Future Stars of 1963
The other night I watched an old TV doc from 1963, “Hollywood: The Great Stars,” hosted by Henry Fonda, which had been sitting in my Amazon queue forever. It's about the star system, and the end of the star system. It's not great but it's intriguing for three reasons.
The first reason is its now-historical perspective of movie history. At one point, for example it updates stars from the silents to the talkies. So Douglas Fairbanks leads to Errol Flynn, which makes sense to me. But Rudolph Valentino leads to ... Charles Boyer? Similarly, William S. Hart, the first great cowboy, becomes ... Gary Cooper? I guess? A lot of what it considers important, in other words, we no longer do. The doc has the voice of authority but time has eroded it.
The second reason it intrigues is near the end, when the doc shows the unrelenting pressure of the public on a star like Marilyn Monroe. “These are the sights and sounds in the life of Marilyn Monroe,” Fonda narrates at approximately 41:10 in, and for several minutes we get just that: shouting and pushing and cameras and microphones being shoved in her face. Eventually she crumbles. You watch those several minutes and wonder why any of us pursue fame.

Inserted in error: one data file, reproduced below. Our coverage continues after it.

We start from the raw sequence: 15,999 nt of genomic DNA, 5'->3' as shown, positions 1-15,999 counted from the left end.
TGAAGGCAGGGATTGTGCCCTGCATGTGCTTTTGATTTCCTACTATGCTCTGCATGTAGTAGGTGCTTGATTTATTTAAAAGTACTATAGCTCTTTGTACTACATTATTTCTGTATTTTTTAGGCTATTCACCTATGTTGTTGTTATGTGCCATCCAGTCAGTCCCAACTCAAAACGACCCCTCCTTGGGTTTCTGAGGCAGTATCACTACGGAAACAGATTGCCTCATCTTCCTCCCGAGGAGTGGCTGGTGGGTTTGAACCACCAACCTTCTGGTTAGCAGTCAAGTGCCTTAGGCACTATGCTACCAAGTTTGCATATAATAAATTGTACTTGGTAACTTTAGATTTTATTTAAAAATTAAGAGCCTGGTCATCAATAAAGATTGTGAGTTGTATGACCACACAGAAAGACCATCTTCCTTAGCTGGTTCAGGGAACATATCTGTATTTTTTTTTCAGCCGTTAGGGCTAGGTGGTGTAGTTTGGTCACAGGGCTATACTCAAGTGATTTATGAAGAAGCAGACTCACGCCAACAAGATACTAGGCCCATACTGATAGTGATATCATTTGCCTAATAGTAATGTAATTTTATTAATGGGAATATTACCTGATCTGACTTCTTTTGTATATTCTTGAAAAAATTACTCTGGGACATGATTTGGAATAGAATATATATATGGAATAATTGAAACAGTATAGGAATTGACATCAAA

Finally, having dealt with the past and the present, the doc talks up the future stars of Hollywood:
Hollywood's younger people today, some now aspiring to stardom, others already reaching for greatness, will not easily become the Garbos and Gables of tomorrow. But by their films, the public shall know them and decide.
Then we get a list from that year:
- Frank Sinatra in “Come Blow Your Own”
- Debbie Reynolds in “My Six Loves”
- Geraldine Page and Dean Martin in “Toys in the Attic”
- Anthony Perkins and Sophia Loren in “Five Miles to Midnight”
- Jack Lemmon in “Irma La Douce”
- Shirley MacLaine in “Two for the Seesaw”
- Hope Lange in “Love is a Ball”
- Peter O‘Toole in “Lawrence of Arabia”
- The young Sue Lyons in “Lolita”
- Yvette Mimieux and James Daren in “Diamond Head”
- Nancy Kwan and Pat Boone in “The Main Attraction”
“Books find a grave as deep as any,” Updike once wrote, and so with most of these movies. And of the young stars they chose, only O’Toole really went on. Boone and Daren and the like died a swift death in post-Beatles America.
That said, I probably wouldn't do any better with “Future Stars of 2017.” Worse, most likely.